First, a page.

Alcohol And Gaming Commission Of Ontario Launches Anti-Money Laundering Task Force To Monitor Cash Transactions

Written By Robyn McNeil on July 21, 2021 - Last Updated on July 20, 2021

As Ontario casinos start to reopen, cash transactions will face extra scrutiny.

The Alcohol and Gaming Commission of Ontario (AGCO) has formed an inter-agency task force to monitor cash transactions. The move comes a year after FINTRAC tabled a report showing a noticeable change in casino-related transactions post-COVID-19 lockdowns. 

The task force includes representatives from AGCO, the Ontario Provincial Police (OPP) and Ontario Lottery and Gaming (OLG). Together they will closely watch cash transactions at reopened casinos and act on concerns as necessary and appropriate.

Integrity is critical

Ensuring the integrity of the Ontario casino and gaming industry is necessary, says Derek Ramm, a director of anti-money laundering at AGCO

“The inter-agency task force is a great example of the cooperation between provincial agencies to disrupt potential criminal activity,” said Ramm.  “I’m very pleased to be working with colleagues from the AGCO, OPP and OLG on this project.”

The COVID-19 pandemic has delivered an unprecedented situation where unusual transaction activities may be legitimate. This irregularity could provide cover for some to attempt to profit from the current situation through money laundering. The pandemic’s disruption of traditional money laundering methods—particularly those that depend on injecting cash into cash-intensive businesses is a particular worry. Criminal actors must seek alternative ways to clean their dirty money cautions FINTRACK, Canada’s financial intelligence agency.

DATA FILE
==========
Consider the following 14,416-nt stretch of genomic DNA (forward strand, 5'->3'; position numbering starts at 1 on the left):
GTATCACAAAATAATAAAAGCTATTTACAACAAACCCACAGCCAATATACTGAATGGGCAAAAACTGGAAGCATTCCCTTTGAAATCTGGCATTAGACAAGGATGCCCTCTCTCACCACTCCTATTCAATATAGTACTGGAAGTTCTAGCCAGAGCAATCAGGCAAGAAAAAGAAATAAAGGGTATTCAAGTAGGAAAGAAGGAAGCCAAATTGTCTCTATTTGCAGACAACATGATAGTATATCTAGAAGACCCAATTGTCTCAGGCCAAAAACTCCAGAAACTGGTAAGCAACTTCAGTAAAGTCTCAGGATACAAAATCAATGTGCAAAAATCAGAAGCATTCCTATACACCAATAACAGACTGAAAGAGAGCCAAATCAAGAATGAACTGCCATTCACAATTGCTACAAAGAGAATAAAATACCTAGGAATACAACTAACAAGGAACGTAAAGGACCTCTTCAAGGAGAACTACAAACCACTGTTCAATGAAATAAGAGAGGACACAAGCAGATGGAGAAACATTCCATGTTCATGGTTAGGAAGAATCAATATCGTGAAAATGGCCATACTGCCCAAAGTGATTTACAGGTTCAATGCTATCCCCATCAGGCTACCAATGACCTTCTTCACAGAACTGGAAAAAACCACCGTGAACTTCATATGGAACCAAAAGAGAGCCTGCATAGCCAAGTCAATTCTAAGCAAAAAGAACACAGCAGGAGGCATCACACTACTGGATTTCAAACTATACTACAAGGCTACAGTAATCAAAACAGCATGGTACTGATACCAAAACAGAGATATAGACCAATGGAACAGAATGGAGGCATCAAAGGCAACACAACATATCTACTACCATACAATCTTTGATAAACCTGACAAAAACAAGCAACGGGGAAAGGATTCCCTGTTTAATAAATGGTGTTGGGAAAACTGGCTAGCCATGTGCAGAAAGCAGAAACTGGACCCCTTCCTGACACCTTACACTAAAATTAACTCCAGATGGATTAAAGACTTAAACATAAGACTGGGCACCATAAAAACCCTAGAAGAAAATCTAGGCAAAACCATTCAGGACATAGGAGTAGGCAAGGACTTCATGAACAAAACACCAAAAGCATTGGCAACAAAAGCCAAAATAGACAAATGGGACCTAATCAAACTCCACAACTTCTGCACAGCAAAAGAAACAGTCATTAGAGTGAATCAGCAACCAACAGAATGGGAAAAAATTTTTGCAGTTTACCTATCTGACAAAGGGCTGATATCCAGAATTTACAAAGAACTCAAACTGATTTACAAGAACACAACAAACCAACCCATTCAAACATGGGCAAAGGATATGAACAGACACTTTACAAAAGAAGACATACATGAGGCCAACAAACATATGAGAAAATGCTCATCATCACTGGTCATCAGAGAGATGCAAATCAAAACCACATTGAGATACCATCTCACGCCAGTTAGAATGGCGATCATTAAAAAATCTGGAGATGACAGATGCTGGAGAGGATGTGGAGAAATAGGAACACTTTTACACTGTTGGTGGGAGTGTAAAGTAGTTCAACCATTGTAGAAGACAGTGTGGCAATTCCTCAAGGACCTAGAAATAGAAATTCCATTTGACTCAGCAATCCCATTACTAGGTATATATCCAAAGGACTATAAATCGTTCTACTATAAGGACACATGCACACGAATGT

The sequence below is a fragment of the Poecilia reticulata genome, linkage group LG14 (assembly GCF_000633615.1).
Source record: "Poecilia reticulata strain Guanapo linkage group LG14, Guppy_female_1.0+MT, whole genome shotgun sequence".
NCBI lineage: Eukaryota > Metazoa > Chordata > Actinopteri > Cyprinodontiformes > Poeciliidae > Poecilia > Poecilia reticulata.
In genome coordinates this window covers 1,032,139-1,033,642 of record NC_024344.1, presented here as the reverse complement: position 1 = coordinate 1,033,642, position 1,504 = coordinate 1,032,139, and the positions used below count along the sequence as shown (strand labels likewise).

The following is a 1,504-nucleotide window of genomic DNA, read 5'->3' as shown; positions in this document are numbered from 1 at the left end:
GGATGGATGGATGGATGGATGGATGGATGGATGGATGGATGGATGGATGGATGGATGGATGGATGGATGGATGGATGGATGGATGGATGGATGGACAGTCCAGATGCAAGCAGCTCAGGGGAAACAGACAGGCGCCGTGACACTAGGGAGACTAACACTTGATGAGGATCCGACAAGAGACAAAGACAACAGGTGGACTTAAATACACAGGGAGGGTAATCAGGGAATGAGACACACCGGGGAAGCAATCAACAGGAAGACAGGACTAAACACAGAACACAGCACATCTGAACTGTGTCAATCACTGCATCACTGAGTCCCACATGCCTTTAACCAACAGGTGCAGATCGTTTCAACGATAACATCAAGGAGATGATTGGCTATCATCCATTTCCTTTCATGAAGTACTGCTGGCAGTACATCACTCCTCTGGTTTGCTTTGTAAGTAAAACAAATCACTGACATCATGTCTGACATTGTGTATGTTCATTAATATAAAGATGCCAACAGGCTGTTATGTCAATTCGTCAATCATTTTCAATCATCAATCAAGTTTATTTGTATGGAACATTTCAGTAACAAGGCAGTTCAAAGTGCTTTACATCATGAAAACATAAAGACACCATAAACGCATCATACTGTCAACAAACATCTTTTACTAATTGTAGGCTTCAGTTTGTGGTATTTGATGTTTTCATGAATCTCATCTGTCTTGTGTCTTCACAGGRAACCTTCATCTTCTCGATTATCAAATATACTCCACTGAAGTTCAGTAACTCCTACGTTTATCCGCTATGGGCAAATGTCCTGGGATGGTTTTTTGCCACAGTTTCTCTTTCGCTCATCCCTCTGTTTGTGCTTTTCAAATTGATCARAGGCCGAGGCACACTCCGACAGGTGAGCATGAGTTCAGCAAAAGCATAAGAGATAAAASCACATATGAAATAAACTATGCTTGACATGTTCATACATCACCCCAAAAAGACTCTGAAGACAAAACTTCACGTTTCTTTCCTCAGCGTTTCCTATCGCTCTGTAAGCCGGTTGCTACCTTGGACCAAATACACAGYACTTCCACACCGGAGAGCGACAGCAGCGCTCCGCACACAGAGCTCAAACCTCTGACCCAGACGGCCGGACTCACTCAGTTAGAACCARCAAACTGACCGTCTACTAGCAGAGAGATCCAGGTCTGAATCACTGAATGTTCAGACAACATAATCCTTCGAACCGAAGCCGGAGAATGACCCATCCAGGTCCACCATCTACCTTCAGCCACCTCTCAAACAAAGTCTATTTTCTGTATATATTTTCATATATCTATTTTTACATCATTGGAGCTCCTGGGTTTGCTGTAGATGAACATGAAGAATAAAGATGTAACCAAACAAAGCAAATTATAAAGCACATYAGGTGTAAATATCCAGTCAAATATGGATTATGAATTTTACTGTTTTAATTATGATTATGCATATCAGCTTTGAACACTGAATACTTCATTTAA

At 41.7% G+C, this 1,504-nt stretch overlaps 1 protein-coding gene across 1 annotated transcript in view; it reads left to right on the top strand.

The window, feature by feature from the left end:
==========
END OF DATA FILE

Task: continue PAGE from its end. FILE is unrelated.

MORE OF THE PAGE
The effort is a positive action, said Alison Jevons, Chief Superintendent of the Ontario Provincial Police Investigation and Enforcement Bureau. 

“This is an excellent joint initiative that will augment the ongoing efforts between provincial agencies,” Jevons said. “This inter-agency task force will continue to strengthen the already close working relationships between the OPP, AGCO and OLG.”

Ian Messenger, another director of anti-money laundering at AGCO, agrees. 

“Money laundering has no place in Ontario’s gaming industry. As patrons return to the province’s casinos and gaming sites, we will be working closely with our colleagues at the AGCO and OPP to proactively identify suspected illicit cash and ensure that appropriate actions are taken.”

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Robyn McNeil

Robyn McNeil is a Nova Scotia-based writer and editor. She lives in Halifax with an awesome teen, a mischievous cat, and a penchant for good stories, strong tea, cheeseburgers, yoga, graveyards, hammocks, gardening, games, herb, and hoppy beer.

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